Interim PET Evaluation in Diffuse Large B-Cell Lymphoma Using Published Recommendations: Comparison of the Deauville 5-Point Scale and the ΔSUVmax Method

Jan Rekowski, Andreas Hüttmann, Christine Schmitz, Stefan P. Müller, Lars Kurch, J. rg Kotzerke, Christiane Franzius, Matthias Weckesser, Frank M. Bengel, Martin Freesmeyer, Andreas Hertel, Thomas Krohn, Jens Holzinger, Ingo Brink, Uwe Haberkorn, Fonyuy Nyuyki, Daniëlle M. E. van Assema, Lilli Geworski, Dirk Hasenclever, Karl-Heinz JöckelUlrich Dührsen

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The value of interim 18F-FDG PET/CT (iPET)-guided treatment decisions in patients with diffuse large B-cell lymphoma (DLBCL) has been the subject of much debate. This investigation focuses on a comparison of the Deauville score and the change-in-SUV max (DSUV max) approach-2 methods to assess early metabolic response to standard chemotherapy in DLBCL. Methods: Of 609 DLBCL patients participating in the PET-Guided Therapy of Aggressive Non-Hodgkin Lymphomas trial, iPET scans of 596 patients originally evaluated using the DSUV max method were available for post hoc assessment of the Deauville score. A commonly used definition of an unfavorable iPET result according to the Deauville score is an uptake greater than that of the liver, whereas an unfavorable iPET scan with regard to the ΔSUV max approach is characterized as a relative reduction of the SUV max between baseline and iPET staging of less than or equal to 66%. We investigated the 2 methods' correlation and concordance by Spearman rank correlation coefficient and the agreement in classification, respectively. We further used Kaplan-Meier curves and Cox regression to assess differences in survival between patient subgroups defined by the prespecified cutoffs. Time-dependent receiver-operating-characteristic curve analysis provided information on the methods' respective discrimination performance. Results: Deauville score and DSUV max approach differed in their iPET-based prognosis. The ΔSUV max approach outperformed the Deauville score in terms of discrimination performance-most likely because of a high number of false-positive decisions by the Deauville score. Cutoff-independent discrimination performance remained low for both methods, but cutoff-related analyses showed promising results. Both favored the ΔSUV max approach, for example, for the segregation by iPET response, where the event-free survival hazard ratio was 3.14 (95% confidence interval, 2.22-4.46) for ΔSUV max and 1.70 (95% confidence interval, 1.29-2.24) for the Deauville score. Conclusion: When considering treatment intensification, the currently used Deauville score cutoff of an uptake above that of the liver seems to be inappropriate and associated with potential harm for DLBCL patients. The ΔSUV max criterion of a relative reduction in SUV max of less than or equal to 66% should be considered as an alternative.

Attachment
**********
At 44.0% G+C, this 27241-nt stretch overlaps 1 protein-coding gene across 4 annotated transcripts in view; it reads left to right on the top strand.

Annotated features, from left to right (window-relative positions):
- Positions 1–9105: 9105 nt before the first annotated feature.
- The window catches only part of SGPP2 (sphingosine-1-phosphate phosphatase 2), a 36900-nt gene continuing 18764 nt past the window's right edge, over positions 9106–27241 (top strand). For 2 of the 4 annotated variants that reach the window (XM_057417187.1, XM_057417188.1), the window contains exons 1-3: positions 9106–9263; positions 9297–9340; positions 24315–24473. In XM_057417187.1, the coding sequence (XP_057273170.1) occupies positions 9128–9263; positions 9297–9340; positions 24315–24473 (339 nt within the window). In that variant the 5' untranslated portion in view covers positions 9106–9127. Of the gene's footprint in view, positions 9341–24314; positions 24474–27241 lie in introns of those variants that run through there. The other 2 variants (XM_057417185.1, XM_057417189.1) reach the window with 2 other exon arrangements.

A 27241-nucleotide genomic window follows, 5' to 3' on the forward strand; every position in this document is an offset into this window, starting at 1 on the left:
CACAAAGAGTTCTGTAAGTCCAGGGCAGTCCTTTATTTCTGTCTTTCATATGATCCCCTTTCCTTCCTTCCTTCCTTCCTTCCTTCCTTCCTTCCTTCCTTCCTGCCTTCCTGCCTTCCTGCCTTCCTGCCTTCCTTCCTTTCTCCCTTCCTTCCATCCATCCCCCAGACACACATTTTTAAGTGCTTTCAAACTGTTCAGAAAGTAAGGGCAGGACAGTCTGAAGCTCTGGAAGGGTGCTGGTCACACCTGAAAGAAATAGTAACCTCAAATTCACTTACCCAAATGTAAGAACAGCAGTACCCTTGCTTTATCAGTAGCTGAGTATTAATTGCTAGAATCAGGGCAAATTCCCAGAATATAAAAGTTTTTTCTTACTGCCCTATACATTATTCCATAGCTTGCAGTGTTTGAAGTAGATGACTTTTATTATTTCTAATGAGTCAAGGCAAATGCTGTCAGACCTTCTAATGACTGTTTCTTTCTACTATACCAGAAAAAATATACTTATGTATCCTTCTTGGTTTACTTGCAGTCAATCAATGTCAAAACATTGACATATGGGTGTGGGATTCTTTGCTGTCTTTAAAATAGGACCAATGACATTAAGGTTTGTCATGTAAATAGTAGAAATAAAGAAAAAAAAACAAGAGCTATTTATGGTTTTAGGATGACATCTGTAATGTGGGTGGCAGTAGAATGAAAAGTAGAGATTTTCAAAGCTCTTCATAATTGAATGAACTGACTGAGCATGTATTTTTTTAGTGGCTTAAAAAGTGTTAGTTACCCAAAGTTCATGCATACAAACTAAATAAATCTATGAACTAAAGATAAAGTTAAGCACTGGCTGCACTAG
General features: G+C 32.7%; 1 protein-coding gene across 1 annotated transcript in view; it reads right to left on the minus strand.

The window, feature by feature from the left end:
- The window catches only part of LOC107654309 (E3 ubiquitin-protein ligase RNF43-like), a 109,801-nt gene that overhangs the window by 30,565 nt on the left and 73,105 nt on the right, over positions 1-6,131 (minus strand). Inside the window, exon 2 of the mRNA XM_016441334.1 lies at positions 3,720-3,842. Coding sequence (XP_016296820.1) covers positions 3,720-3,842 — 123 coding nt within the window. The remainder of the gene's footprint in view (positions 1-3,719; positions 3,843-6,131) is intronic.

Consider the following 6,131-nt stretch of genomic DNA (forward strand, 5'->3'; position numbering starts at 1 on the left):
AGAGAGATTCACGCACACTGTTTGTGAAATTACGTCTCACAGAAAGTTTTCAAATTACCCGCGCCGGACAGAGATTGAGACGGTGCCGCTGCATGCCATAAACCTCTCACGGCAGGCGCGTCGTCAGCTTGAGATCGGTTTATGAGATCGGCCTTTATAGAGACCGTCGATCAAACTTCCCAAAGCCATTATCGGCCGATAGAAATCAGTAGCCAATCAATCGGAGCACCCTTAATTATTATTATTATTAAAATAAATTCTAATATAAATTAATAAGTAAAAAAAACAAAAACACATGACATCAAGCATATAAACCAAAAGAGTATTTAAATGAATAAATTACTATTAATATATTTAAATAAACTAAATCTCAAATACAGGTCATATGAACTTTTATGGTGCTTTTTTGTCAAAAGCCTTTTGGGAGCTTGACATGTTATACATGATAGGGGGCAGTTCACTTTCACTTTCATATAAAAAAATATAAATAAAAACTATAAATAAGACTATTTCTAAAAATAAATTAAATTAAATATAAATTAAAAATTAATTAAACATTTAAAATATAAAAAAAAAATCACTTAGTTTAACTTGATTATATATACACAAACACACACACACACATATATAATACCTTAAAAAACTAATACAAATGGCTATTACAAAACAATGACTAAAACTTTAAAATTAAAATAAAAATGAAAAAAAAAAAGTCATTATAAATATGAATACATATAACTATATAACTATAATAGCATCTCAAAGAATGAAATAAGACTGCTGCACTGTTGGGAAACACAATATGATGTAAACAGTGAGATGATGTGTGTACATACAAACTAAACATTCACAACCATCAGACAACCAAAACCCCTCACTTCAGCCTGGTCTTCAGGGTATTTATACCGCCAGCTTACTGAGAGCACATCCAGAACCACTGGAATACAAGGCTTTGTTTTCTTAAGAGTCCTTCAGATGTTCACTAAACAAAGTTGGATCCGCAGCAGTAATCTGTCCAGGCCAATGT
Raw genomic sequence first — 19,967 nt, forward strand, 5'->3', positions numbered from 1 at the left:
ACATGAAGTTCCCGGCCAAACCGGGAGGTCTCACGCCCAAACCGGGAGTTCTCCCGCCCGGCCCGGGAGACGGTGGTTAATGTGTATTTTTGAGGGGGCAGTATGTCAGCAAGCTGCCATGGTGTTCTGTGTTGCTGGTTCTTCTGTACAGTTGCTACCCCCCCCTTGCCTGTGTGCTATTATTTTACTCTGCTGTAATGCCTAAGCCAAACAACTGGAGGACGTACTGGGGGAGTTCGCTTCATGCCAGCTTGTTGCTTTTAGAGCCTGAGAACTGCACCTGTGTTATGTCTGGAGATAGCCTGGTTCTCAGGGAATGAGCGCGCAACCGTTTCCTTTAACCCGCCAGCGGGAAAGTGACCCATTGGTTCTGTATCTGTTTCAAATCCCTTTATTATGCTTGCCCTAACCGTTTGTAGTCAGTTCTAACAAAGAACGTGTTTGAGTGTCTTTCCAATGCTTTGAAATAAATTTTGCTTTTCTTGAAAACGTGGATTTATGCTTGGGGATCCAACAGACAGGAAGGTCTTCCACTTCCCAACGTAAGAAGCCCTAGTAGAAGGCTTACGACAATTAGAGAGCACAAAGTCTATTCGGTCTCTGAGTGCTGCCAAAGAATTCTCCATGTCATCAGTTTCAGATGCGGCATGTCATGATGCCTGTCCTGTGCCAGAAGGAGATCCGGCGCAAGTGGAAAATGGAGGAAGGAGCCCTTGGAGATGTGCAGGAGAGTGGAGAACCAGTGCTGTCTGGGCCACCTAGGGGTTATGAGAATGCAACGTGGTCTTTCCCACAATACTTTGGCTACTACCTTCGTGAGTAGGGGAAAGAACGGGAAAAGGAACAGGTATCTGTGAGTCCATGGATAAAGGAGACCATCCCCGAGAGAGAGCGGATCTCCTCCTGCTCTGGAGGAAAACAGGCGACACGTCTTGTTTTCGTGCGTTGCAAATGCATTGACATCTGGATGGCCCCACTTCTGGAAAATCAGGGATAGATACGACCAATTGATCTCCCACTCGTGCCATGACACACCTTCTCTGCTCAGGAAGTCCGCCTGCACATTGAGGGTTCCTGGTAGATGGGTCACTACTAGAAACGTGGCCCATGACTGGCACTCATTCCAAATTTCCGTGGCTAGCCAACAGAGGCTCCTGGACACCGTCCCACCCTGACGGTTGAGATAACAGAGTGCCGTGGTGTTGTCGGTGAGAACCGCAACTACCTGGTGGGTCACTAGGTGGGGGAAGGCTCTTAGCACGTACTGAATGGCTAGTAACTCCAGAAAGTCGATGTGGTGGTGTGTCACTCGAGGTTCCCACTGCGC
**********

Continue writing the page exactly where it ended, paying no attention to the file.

Original languageEnglish
Pages (from-to)37-42
Number of pages6
JournalJournal of nuclear medicine : official publication, Society of Nuclear Medicine
Issue number1
Publication statusPublished - 1 Jan 2021

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